Cairo is a city with 18 million people. Most do not have a way to remove their trash. Garbage Dreams, a new film (see above), explores Zabbaleen and how they recycle garbage in Cairo. A buy-out of two waste-management firms could make the waste management business run more effectively, but impact the trade done on the streets by Zabbaleen.
It’s good to see some clean technology news being generated by other Middle East North Africa (MENA) region countries other than Israel. According to the Emirates Business newspaper, Cairo-based Citadel Capital, a leading private equity firm in the Mena region, announced that it has acquired a controlling stake in two Egypt companies dealing with solid waste management.
The two companies are the Egyptian Company for Solid Waste Recycling (Ecaru), which started in 1999 for solid waste sorting and recycling, and the Engineering Tasks Group (Entrag). As part of Citadel the two companies will be grouped as a single holding company: Entag Holding. Combined, the two companies have more than 1,500 employees.
“The solid waste management sector is under-developed across the region, with a limited number of large companies operating and much of the waste not being properly treated. There is ample room for geographic expansion and vertical integration, including expansion into waste-based industries,” said Marwan Elaraby, Managing Director of Citadel Capital in a press release.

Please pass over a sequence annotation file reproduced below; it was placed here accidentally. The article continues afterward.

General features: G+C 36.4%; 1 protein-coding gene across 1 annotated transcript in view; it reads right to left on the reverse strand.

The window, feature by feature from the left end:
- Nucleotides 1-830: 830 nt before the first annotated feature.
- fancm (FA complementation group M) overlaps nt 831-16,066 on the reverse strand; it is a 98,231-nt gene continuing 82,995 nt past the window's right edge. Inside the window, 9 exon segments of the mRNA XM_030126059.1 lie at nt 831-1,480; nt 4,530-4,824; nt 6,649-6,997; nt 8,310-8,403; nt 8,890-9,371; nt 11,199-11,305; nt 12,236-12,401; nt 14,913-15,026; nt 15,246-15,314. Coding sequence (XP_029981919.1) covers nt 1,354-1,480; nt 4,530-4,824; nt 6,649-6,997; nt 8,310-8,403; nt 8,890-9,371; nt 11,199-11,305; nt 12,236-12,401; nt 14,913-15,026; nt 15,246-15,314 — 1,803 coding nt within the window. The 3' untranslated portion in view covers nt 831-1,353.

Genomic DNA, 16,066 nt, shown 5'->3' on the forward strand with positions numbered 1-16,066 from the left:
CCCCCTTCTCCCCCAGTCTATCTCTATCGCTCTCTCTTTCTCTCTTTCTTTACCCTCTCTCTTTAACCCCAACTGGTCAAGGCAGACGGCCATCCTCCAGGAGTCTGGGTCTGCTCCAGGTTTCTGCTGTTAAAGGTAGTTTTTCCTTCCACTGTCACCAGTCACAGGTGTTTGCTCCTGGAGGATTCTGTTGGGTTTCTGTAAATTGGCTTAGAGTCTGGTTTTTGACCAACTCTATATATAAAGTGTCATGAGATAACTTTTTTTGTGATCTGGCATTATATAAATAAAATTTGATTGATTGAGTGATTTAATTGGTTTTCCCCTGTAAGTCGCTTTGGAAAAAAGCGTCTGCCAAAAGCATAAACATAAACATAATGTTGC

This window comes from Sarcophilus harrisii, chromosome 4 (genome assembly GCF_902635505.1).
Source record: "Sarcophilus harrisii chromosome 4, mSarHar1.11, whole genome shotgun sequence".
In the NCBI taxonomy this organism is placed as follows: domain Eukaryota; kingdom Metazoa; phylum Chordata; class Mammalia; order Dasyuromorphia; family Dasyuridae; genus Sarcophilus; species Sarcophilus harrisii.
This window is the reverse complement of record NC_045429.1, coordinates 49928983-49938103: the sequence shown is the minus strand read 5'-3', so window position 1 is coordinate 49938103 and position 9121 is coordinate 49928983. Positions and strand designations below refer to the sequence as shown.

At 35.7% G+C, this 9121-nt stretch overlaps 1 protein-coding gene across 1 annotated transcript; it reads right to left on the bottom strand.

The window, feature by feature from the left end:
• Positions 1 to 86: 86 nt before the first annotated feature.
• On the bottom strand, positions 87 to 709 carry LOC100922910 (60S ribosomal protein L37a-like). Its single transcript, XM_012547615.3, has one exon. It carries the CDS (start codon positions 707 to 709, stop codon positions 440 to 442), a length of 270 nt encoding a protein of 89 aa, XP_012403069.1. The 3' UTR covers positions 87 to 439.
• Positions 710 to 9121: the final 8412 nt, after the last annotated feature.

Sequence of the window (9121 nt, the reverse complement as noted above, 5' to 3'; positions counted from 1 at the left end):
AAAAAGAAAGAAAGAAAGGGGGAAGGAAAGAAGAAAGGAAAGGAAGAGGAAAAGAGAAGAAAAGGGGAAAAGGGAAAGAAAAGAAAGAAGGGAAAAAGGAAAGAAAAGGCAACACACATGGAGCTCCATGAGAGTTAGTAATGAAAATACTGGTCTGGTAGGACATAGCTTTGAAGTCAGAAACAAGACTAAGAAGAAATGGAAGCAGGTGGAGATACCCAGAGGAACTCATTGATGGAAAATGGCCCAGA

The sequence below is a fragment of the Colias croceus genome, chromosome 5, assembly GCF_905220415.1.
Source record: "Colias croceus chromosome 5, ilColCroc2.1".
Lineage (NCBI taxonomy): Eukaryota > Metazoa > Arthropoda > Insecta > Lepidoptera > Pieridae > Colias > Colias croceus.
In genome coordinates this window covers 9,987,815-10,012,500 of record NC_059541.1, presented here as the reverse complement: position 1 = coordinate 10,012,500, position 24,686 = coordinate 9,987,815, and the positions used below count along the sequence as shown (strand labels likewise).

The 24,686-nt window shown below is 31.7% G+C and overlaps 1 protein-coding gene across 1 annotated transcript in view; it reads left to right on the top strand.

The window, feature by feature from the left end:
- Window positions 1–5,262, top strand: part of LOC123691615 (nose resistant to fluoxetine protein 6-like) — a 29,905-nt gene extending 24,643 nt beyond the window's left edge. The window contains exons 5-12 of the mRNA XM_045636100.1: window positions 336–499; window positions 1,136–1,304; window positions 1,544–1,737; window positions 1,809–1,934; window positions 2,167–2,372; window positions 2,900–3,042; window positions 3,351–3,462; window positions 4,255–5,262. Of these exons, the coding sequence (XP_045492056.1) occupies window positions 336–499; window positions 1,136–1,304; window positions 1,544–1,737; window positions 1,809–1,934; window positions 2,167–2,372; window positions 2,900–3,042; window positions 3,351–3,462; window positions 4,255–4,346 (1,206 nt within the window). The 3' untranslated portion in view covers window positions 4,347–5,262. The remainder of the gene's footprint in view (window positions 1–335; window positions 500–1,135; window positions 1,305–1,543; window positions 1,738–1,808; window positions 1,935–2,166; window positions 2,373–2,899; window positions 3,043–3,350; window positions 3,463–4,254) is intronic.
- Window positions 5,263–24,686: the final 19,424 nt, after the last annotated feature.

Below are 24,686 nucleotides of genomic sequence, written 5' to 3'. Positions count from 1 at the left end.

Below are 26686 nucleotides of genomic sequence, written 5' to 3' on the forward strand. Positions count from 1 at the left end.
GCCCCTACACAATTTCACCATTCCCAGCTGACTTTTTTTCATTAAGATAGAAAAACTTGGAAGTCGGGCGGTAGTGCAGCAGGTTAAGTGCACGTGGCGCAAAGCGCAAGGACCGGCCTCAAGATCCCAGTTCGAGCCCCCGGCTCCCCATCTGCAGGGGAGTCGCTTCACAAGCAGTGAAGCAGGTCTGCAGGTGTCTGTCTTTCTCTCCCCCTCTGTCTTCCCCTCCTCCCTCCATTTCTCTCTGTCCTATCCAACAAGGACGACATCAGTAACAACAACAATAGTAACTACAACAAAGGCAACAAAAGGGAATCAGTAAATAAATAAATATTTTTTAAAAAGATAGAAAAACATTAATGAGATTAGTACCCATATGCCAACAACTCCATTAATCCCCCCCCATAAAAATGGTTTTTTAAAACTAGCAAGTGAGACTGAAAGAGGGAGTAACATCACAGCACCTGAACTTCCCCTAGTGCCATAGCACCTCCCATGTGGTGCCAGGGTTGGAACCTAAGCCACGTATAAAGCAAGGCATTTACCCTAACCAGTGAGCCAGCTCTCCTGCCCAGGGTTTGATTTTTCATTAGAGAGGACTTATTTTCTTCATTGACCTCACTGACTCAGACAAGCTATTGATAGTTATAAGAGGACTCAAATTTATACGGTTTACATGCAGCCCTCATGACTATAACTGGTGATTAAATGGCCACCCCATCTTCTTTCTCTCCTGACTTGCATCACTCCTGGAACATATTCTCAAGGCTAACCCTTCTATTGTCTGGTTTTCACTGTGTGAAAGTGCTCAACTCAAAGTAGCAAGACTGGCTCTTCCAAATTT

“Ecaru is also on the cutting edge of carbon credits trading,” said Citadel Capital Principal Karim Ragab, explaining that the company became one of the first Egyptian organisations to sign a greenhouse gas emission reduction purchase agreement with the World Bank in the summer of 2008, agreeing to sell 325,480 tonnes of carbon dioxide equivalent greenhouse gas emission reductions to the Carbon Fund for Europe.
According to Cleantech.com, ECARU collects and processes more than 500,000 tons per year of agricultural solid waste, with a focus on converting rice straw into compost. ECARU has also pioneered a technology which makes animal feed and it is researching on how to make medium-density fiber board, fuel pellets, and paper from rice straw.
ECARU also specializes in municipal and agricultural solid waste management. The company has a contract with the city of Cairo to process up to 1,500 tons of its municipal waste per day. From it the company produces compost and extracts recyclables.
Citadel has $8.3 billion in investments, and did not disclose the terms of the latest deal. Its focus areas include energy, cement, agribusines and transportation. It is looking for investments in Saudi Arabia, Egypt, Iraq, and Africa.
Read on to learn how some of Cairo’s 18 million people are making the most out of garbage (film review for Garbage Dreams on Grist). We’d like to follow up to know more how globalization, and waste management firms are affecting the life and trade of the Zabbaleen, who were deeply affected by the swine flu cull, we reported earlier.